• Unit trusts have several similarities to companies in that the trust is separate from the unit holders; the unit holders subscribe equity on units and the principals may be employed by the trust.
  • A unit trust need not pay tax. Rather, the unit holders incur the tax on taxable profits derived by the unit trust.
  • The benefit of tax free capital gains and tax incentives may be passed through to the unit holders provided that appropriate structuring is undertaken.
  • Unit trusts offer different forms of income to different unit holders. This is achieved under modern forms of unit trust deeds by providing for different classes of units.
  • The 50% CGT discount is available to all trusts in relation to disposal of assets.


  • A tax loss in a unit trust cannot be disturbed to the unit holders. Therefore it is important those unit trusts are structured in such a way that losses are incurred at the unit holder level rather than the unit trust level.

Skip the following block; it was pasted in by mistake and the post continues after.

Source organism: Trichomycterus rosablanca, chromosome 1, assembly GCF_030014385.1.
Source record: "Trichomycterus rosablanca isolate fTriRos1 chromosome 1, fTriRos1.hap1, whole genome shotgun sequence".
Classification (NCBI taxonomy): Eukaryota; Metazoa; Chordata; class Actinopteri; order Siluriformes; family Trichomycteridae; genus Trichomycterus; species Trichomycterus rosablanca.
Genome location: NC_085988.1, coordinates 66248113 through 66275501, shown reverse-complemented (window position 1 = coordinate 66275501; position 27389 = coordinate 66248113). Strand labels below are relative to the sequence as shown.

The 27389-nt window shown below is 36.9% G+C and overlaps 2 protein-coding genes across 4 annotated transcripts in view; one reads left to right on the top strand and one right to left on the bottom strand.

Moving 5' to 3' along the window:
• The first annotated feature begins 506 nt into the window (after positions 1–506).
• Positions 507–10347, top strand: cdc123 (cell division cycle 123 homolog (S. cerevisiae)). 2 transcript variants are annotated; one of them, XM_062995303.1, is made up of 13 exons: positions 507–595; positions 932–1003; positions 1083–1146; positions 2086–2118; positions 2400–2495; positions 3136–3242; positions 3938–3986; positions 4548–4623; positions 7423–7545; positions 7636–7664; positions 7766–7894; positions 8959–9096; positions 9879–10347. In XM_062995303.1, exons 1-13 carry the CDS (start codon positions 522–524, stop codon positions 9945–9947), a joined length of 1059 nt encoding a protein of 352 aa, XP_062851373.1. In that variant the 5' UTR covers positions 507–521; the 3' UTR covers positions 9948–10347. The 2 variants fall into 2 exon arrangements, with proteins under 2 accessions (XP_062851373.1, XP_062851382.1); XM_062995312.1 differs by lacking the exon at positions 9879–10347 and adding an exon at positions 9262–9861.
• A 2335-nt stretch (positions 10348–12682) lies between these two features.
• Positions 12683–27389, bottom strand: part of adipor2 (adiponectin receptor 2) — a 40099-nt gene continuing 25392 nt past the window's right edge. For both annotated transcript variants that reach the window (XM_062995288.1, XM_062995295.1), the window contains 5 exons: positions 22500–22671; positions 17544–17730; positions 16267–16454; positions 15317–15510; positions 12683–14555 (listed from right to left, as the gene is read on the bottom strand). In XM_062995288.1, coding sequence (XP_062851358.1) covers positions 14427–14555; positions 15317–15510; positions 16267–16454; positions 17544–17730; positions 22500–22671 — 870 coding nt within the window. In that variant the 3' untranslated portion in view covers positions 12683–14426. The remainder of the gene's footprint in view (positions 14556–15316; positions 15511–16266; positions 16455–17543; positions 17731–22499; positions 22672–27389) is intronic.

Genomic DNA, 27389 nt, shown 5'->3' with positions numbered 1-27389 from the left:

• A capital gain cannot be deferred through the CGT roll-over relief provision when assets are transferred into a trust.


The Australian Taxation Office (ATO) is unlikely to accept the existence of any trust unless a trust deed has been established. The trust deed is the document that sets out the terms or rules under which the trust operates.


A trust is an obligation that binds a person (known as the trustee) to deal with and manage property for the benefit of others (known as beneficiaries) in accordance with the requirements of the trust deed. A person (e.g. John Smith) can be both trustee and a beneficiary of a trust (of the Smith Family Trust). A Company or another individual can be a trustee.